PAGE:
It is time to recognize that you are on the side of the oppressors. I say this with respect, because if you honestly believe that you are sacrificing some part of yourself for others, then your intentions are not wholly sinister. But they are in error - grave, destructive, poisonous error. And blind, blundering flailing, even with the best of intentions, is still potentially deadly and still unforgivable. Excessive ignorance is itself a form of evil.
If this is freedom, I no longer want it. To the men and women of the United States armed forces, I beg of you, stop. There is nothing in your actions that protects me, and in stirring up hatred and impoverishing millions, you are in fact endangering us all.
Likewise, you captains of industry and banking who must rake in millions in bonus pay (from taxpayers) to ensure that I might someday see some trickle-down scraps are mistaken; I and the rest of the occupants of the lowest income bracket, whose wages have barely kept up with inflation in recent decades, would like to formally request a refund. The world is worse off for your predation, and though as a white male I am indirectly the beneficiary of it, I would gladly persuade others to live a more modest life, should this arrangement also see you embrace economic cooperation.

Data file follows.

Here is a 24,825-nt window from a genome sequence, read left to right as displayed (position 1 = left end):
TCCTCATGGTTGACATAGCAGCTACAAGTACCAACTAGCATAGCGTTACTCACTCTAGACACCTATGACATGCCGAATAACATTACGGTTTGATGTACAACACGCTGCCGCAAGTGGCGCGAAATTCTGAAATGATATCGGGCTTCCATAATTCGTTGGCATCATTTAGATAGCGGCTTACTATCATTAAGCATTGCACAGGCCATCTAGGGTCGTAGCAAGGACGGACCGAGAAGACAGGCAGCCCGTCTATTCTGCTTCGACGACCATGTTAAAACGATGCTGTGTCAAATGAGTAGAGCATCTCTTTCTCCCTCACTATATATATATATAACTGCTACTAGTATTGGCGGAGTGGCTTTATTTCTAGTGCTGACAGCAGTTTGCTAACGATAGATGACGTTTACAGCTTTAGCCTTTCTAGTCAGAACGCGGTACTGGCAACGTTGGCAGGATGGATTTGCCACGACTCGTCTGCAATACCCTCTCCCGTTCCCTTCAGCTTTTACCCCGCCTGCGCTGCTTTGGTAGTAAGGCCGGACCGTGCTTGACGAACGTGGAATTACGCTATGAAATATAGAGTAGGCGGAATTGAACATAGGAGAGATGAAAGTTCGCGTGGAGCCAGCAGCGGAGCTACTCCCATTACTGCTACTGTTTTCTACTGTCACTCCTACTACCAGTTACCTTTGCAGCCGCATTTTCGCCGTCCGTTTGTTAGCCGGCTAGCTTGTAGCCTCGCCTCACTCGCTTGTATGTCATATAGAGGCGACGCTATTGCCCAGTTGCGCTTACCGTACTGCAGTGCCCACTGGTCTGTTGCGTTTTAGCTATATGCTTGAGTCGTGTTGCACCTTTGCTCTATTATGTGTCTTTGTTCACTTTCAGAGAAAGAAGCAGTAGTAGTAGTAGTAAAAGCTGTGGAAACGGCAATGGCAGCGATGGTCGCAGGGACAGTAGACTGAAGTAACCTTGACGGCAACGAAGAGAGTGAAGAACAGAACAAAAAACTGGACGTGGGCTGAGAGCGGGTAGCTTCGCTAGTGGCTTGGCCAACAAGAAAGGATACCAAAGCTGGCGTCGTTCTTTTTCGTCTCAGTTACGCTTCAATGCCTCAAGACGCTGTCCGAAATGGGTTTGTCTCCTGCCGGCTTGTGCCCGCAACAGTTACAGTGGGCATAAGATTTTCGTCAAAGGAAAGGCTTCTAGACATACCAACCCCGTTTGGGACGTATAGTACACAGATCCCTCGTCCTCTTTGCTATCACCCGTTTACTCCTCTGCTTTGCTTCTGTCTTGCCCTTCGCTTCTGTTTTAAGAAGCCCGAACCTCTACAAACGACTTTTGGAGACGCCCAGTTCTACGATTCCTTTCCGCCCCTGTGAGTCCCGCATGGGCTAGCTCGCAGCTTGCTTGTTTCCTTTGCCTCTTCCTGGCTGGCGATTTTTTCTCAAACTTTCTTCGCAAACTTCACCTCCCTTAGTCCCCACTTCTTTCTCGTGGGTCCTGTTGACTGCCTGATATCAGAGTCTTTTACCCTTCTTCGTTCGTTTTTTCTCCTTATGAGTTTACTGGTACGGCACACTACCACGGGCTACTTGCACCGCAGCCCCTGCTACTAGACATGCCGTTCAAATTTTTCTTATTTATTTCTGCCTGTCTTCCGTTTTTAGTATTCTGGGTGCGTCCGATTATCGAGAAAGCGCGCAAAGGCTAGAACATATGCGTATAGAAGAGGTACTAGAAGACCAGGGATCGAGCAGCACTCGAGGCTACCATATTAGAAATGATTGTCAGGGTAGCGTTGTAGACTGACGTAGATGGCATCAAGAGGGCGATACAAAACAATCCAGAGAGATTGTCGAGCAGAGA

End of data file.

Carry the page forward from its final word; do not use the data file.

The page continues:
To the government officials who oversee and instate these policies in order to keep me safe from nonexistent threats, I must ask what happens to an overzealous, perhaps rabid guard dog that insists upon attacking anyone who comes near. It is not encouraged merely because it believes it is protective; it is reformed or put out to pasture.
We need not your paternalism, nor your false sacrifices. The only Americans who should be grateful to you are warmongering politicians, CEOs and the few other recipients of your ill-gotten wealth, extracted in blood from the global poor. As Iraq veteran Brett McFann said, "When people thank me for my military service I ask if they are the CEO of a huge corporation.
"The answer is always, so far anyway, No.
"I then say, 'Well then don't thank me because I didn't do a thing for average Americans.'
"I did whatever I did to benefit big business like especially the defense and oil companies and companies that rape the world for cheap resources, cheap labor and markets."
Ian G. Anderson is the author of "God and Whose Army? The Human Place in Finite Systems".